Superior firepower, not superior culture, has brought the Europeans
and Euro-North Americans to positions of global supremacy.
What is called "underdevelopment" is a set of social
relations that has been forcefully imposed on countries. With
the advent of the Western colonizers, the peoples of the Third
World were set back in their development sometimes for centuries.
British imperialism in India provides an instructive example.
In 1810, India was exporting more textiles to England than England
was exporting to India. By 1830, the trade flow was reversed.
The British had put up prohibitive tariff barriers to shut out
Indian finished goods and were dumping their commodities in India,
a practice backed by British gunboats and military force. Within
a matter of years, the great textile centers of Dacca and Madras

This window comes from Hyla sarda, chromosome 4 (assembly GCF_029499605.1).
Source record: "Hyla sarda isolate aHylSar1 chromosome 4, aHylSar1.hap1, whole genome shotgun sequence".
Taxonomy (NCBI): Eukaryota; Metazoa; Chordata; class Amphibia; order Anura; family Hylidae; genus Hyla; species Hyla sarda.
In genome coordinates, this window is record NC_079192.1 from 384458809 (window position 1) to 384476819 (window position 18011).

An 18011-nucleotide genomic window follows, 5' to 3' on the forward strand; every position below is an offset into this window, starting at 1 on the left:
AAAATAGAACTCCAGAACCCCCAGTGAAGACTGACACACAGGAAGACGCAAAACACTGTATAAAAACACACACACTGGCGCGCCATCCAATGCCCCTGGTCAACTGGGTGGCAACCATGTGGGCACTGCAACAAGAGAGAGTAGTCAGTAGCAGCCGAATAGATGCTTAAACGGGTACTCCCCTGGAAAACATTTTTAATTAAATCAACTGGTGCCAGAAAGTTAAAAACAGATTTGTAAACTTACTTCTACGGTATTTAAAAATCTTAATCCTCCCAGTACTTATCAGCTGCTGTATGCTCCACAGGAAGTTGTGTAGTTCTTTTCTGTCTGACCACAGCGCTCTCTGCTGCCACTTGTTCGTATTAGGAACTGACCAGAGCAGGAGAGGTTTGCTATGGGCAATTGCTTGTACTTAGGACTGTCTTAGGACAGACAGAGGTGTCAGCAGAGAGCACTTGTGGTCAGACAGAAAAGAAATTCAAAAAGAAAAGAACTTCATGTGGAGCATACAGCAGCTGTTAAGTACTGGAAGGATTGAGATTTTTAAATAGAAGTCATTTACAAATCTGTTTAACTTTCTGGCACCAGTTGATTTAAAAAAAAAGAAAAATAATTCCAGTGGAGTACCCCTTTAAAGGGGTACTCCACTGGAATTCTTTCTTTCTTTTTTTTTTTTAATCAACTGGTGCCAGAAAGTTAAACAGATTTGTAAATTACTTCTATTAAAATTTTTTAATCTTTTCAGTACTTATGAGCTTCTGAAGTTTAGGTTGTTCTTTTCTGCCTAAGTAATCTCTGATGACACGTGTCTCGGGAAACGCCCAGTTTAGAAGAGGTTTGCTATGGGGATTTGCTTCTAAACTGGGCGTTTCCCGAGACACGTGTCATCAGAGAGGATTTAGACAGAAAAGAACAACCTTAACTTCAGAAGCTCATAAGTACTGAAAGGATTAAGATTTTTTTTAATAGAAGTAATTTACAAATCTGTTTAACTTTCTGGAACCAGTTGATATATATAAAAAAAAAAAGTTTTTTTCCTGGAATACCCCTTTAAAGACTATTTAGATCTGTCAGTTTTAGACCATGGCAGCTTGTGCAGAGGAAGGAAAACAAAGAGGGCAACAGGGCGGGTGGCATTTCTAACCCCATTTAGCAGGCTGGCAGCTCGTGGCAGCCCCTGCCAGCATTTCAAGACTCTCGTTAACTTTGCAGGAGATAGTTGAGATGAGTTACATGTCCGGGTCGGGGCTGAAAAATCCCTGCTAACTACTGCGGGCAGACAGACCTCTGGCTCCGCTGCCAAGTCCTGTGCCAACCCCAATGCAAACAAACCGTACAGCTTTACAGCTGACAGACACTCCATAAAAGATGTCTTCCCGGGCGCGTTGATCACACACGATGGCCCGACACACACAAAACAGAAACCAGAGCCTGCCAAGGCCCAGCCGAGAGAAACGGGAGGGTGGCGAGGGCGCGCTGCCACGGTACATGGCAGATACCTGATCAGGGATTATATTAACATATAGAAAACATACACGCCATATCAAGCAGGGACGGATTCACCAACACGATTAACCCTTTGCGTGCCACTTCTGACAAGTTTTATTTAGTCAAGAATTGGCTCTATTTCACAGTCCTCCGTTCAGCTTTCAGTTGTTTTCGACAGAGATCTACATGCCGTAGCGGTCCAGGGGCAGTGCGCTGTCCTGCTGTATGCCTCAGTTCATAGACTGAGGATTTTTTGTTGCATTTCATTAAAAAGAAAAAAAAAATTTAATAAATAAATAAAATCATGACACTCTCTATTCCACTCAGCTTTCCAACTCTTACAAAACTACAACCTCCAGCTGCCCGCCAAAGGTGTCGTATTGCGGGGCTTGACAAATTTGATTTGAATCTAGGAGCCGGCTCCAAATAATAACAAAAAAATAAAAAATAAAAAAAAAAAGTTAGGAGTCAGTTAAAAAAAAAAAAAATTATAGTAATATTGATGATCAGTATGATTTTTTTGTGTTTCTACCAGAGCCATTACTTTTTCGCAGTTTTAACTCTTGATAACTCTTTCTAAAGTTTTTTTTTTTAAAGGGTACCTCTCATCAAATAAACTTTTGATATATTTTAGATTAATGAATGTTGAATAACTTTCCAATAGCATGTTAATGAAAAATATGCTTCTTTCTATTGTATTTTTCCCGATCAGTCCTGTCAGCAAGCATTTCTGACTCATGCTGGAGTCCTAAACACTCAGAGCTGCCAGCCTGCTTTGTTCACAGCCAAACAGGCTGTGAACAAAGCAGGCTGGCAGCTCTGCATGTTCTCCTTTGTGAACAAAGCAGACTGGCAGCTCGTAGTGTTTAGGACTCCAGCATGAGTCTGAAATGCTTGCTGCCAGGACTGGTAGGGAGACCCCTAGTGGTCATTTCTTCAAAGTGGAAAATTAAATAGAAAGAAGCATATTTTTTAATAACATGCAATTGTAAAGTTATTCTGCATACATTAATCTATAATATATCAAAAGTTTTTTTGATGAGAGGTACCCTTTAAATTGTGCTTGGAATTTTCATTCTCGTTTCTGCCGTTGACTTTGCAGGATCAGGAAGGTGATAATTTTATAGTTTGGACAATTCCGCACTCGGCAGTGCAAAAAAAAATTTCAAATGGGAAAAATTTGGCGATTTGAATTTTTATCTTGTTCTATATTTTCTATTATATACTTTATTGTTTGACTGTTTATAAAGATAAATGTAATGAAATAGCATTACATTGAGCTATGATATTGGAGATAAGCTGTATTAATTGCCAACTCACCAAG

were turned into ghost towns. The Indians were sent back to the
land to raise the cotton used in British textile factories. In
effect, India was reduced to being a cow milked by British investors.
By 1850, India's debt had grown to 53
million. From 1850 to 1900, its per capita income dropped by almost
two-thirds. The value of the raw materials and commodities that
the Indians were obliged to send to Britain during most of the
nineteenth century amounted yearly to more than the total income
of the sixty million Indian agricultural and industrial workers.
British imperialism did two things: first, it ended India's development,
then it forcibly underdeveloped that country. The massive poverty
we associate with India was not an original historical condition
that antedates imperialism.
Wealth is transferred from Third World people to the economic
elites of Europe and North America (and later on Japan) by the
expropriation of natural resources, the imposition of ruinous